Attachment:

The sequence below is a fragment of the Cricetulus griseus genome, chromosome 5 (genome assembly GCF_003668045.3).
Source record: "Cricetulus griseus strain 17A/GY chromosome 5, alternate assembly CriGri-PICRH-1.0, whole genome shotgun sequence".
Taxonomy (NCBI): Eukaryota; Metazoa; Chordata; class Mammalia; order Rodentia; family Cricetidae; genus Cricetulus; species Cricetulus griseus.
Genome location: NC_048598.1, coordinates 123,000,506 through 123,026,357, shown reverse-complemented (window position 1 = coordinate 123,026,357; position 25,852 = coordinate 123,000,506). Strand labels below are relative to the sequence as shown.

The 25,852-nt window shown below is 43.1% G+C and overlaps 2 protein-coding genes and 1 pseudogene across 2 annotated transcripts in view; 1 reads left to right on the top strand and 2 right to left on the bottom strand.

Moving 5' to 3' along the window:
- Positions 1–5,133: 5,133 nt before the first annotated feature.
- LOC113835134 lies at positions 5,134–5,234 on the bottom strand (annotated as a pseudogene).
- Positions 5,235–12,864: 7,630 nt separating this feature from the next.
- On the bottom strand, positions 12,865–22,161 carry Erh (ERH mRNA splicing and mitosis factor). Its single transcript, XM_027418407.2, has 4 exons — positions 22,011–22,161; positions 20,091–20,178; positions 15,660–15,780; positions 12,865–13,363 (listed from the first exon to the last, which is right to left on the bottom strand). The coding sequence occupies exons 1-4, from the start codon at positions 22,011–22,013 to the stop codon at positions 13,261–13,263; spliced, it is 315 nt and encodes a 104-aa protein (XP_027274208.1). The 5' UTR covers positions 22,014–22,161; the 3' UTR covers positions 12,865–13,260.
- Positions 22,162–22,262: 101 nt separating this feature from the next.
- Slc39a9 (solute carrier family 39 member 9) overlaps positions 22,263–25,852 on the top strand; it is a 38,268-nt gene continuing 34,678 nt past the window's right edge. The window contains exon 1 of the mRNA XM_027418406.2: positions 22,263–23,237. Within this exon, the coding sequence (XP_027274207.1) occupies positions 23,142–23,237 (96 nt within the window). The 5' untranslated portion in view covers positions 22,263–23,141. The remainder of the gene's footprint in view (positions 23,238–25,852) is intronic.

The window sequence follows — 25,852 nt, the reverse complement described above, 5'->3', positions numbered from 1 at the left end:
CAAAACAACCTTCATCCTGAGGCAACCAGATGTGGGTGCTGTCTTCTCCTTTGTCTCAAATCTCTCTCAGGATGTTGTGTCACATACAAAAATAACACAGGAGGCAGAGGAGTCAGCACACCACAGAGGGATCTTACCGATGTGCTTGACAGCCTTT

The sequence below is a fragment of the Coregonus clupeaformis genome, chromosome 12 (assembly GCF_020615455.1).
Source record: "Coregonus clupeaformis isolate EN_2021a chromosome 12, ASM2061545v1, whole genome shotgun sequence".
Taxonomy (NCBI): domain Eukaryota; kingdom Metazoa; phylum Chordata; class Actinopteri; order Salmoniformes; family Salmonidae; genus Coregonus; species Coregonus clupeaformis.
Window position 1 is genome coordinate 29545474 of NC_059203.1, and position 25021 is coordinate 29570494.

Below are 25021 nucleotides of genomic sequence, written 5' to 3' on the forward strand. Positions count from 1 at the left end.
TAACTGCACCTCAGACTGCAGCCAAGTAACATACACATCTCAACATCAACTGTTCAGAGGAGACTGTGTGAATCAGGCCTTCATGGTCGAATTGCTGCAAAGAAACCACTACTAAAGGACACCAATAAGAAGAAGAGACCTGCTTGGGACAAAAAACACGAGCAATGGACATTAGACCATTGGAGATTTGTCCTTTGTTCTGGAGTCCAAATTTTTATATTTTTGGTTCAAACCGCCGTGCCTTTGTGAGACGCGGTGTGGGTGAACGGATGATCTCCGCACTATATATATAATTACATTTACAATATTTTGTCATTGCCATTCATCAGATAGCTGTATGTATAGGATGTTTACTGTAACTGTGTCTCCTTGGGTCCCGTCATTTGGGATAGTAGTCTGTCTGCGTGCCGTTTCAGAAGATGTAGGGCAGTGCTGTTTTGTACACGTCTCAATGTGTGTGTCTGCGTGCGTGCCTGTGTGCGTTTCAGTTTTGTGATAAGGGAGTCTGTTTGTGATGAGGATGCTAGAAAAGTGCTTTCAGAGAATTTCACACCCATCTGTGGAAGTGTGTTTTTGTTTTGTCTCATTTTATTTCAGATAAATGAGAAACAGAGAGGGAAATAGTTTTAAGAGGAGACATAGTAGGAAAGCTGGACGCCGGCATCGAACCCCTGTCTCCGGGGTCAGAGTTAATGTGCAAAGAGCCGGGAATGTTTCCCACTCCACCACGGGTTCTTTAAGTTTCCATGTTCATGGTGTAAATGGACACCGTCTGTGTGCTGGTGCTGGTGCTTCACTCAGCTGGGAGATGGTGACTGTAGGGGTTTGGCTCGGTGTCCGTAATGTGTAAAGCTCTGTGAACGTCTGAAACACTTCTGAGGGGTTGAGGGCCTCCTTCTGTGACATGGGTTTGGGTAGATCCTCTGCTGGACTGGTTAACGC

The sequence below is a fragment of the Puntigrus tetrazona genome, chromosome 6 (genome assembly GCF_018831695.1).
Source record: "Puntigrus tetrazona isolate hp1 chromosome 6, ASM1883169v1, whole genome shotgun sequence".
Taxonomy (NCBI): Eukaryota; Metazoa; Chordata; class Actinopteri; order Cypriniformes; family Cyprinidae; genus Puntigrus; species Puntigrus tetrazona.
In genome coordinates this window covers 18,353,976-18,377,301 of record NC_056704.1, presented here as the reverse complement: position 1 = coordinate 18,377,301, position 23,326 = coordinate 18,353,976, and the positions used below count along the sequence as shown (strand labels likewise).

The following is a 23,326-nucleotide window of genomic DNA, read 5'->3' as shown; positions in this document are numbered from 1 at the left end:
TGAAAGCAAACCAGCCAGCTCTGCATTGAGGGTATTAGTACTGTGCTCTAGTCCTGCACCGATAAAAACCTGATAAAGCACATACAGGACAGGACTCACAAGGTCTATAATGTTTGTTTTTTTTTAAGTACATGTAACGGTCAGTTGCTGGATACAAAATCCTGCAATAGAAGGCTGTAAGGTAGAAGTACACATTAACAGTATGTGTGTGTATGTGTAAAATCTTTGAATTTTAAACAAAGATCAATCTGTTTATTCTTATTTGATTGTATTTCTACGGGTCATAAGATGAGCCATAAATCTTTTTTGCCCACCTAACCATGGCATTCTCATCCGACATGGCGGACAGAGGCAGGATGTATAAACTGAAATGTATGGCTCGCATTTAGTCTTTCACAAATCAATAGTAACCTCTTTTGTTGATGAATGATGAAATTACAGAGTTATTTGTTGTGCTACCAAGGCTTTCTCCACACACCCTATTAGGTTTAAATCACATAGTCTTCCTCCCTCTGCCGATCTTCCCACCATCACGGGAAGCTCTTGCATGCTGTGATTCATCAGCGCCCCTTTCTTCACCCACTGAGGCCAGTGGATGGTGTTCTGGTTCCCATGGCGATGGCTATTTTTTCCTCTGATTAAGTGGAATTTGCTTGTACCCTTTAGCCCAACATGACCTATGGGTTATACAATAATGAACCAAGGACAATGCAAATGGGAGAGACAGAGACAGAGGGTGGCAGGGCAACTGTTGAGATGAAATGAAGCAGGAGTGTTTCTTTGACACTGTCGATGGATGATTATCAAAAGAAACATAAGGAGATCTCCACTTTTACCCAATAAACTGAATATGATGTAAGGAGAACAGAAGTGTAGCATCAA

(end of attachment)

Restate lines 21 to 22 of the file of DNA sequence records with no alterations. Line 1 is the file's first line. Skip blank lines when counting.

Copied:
The sequence below is a fragment of the Puntigrus tetrazona genome, chromosome 6 (genome assembly GCF_018831695.1).
Source record: "Puntigrus tetrazona isolate hp1 chromosome 6, ASM1883169v1, whole genome shotgun sequence".